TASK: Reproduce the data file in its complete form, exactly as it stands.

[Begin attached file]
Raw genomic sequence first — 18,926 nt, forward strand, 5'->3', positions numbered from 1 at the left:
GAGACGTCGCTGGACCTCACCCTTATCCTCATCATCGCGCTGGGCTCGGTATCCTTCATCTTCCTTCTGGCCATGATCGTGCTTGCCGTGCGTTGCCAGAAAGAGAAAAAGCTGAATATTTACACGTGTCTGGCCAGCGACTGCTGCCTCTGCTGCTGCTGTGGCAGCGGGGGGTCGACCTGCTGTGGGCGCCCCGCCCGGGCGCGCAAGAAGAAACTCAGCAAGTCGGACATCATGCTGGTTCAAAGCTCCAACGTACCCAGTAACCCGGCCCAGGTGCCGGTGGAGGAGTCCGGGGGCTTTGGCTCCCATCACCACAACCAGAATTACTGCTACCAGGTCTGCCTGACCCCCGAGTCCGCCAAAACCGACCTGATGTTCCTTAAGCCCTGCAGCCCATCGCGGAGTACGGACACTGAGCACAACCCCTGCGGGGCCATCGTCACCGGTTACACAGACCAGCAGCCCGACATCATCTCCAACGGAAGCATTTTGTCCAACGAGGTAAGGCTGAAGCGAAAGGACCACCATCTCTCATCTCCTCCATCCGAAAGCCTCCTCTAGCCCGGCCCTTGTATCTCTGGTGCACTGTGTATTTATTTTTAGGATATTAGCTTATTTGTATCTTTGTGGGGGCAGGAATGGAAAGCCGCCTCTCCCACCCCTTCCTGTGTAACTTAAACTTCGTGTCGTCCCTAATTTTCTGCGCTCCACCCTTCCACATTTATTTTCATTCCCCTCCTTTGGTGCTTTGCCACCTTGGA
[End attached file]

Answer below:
Raw genomic sequence first — 18,926 nt, forward strand, 5'->3', positions numbered from 1 at the left:
GAGACGTCGCTGGACCTCACCCTTATCCTCATCATCGCGCTGGGCTCGGTATCCTTCATCTTCCTTCTGGCCATGATCGTGCTTGCCGTGCGTTGCCAGAAAGAGAAAAAGCTGAATATTTACACGTGTCTGGCCAGCGACTGCTGCCTCTGCTGCTGCTGTGGCAGCGGGGGGTCGACCTGCTGTGGGCGCCCCGCCCGGGCGCGCAAGAAGAAACTCAGCAAGTCGGACATCATGCTGGTTCAAAGCTCCAACGTACCCAGTAACCCGGCCCAGGTGCCGGTGGAGGAGTCCGGGGGCTTTGGCTCCCATCACCACAACCAGAATTACTGCTACCAGGTCTGCCTGACCCCCGAGTCCGCCAAAACCGACCTGATGTTCCTTAAGCCCTGCAGCCCATCGCGGAGTACGGACACTGAGCACAACCCCTGCGGGGCCATCGTCACCGGTTACACAGACCAGCAGCCCGACATCATCTCCAACGGAAGCATTTTGTCCAACGAGGTAAGGCTGAAGCGAAAGGACCACCATCTCTCATCTCCTCCATCCGAAAGCCTCCTCTAGCCCGGCCCTTGTATCTCTGGTGCACTGTGTATTTATTTTTAGGATATTAGCTTATTTGTATCTTTGTGGGGGCAGGAATGGAAAGCCGCCTCTCCCACCCCTTCCTGTGTAACTTAAACTTCGTGTCGTCCCTAATTTTCTGCGCTCCACCCTTCCACATTTATTTTCATTCCCCTCCTTTGGTGCTTTGCCACCTTGGA